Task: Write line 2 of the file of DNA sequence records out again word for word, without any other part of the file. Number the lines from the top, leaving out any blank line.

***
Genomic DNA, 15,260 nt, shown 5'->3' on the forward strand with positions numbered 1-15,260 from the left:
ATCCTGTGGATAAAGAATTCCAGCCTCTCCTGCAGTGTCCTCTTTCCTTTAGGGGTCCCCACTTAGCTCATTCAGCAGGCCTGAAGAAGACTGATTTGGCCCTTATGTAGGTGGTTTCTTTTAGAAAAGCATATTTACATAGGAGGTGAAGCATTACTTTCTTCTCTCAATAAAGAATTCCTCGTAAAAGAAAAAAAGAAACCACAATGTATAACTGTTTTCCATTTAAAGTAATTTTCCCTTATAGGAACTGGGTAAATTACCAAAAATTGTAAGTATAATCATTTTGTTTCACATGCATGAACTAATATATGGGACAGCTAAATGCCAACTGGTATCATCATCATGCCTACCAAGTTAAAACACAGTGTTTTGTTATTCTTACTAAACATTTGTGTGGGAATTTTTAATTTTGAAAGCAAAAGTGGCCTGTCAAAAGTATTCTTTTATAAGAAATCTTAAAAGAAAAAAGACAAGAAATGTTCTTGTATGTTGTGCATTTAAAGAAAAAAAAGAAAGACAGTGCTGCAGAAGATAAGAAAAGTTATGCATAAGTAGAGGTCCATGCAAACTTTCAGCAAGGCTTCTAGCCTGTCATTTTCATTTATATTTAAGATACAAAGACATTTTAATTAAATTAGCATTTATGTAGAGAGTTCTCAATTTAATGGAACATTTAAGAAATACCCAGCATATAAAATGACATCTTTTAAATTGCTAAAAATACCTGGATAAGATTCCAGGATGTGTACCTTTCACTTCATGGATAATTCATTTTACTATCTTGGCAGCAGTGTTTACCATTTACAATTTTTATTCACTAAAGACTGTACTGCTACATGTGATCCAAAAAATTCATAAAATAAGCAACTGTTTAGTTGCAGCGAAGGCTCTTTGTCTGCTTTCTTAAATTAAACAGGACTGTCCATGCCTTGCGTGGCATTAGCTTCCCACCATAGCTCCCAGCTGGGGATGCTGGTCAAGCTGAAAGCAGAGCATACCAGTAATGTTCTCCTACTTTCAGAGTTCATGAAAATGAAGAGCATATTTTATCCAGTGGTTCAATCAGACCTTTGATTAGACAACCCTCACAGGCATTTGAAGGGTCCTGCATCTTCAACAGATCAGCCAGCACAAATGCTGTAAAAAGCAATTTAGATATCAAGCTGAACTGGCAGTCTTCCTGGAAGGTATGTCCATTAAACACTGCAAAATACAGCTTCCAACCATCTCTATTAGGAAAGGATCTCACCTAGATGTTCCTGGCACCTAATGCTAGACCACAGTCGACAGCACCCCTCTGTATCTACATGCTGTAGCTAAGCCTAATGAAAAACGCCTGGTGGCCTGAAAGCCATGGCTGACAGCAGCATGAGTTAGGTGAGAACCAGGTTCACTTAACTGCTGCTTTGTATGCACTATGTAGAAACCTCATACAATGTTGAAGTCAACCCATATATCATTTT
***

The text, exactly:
ATCCTGTGGATAAAGAATTCCAGCCTCTCCTGCAGTGTCCTCTTTCCTTTAGGGGTCCCCACTTAGCTCATTCAGCAGGCCTGAAGAAGACTGATTTGGCCCTTATGTAGGTGGTTTCTTTTAGAAAAGCATATTTACATAGGAGGTGAAGCATTACTTTCTTCTCTCAATAAAGAATTCCTCGTAAAAGAAAAAAAGAAACCACAATGTATAACTGTTTTCCATTTAAAGTAATTTTCCCTTATAGGAACTGGGTAAATTACCAAAAATTGTAAGTATAATCATTTTGTTTCACATGCATGAACTAATATATGGGACAGCTAAATGCCAACTGGTATCATCATCATGCCTACCAAGTTAAAACACAGTGTTTTGTTATTCTTACTAAACATTTGTGTGGGAATTTTTAATTTTGAAAGCAAAAGTGGCCTGTCAAAAGTATTCTTTTATAAGAAATCTTAAAAGAAAAAAGACAAGAAATGTTCTTGTATGTTGTGCATTTAAAGAAAAAAAAGAAAGACAGTGCTGCAGAAGATAAGAAAAGTTATGCATAAGTAGAGGTCCATGCAAACTTTCAGCAAGGCTTCTAGCCTGTCATTTTCATTTATATTTAAGATACAAAGACATTTTAATTAAATTAGCATTTATGTAGAGAGTTCTCAATTTAATGGAACATTTAAGAAATACCCAGCATATAAAATGACATCTTTTAAATTGCTAAAAATACCTGGATAAGATTCCAGGATGTGTACCTTTCACTTCATGGATAATTCATTTTACTATCTTGGCAGCAGTGTTTACCATTTACAATTTTTATTCACTAAAGACTGTACTGCTACATGTGATCCAAAAAATTCATAAAATAAGCAACTGTTTAGTTGCAGCGAAGGCTCTTTGTCTGCTTTCTTAAATTAAACAGGACTGTCCATGCCTTGCGTGGCATTAGCTTCCCACCATAGCTCCCAGCTGGGGATGCTGGTCAAGCTGAAAGCAGAGCATACCAGTAATGTTCTCCTACTTTCAGAGTTCATGAAAATGAAGAGCATATTTTATCCAGTGGTTCAATCAGACCTTTGATTAGACAACCCTCACAGGCATTTGAAGGGTCCTGCATCTTCAACAGATCAGCCAGCACAAATGCTGTAAAAAGCAATTTAGATATCAAGCTGAACTGGCAGTCTTCCTGGAAGGTATGTCCATTAAACACTGCAAAATACAGCTTCCAACCATCTCTATTAGGAAAGGATCTCACCTAGATGTTCCTGGCACCTAATGCTAGACCACAGTCGACAGCACCCCTCTGTATCTACATGCTGTAGCTAAGCCTAATGAAAAACGCCTGGTGGCCTGAAAGCCATGGCTGACAGCAGCATGAGTTAGGTGAGAACCAGGTTCACTTAACTGCTGCTTTGTATGCACTATGTAGAAACCTCATACAATGTTGAAGTCAACCCATATATCATTTT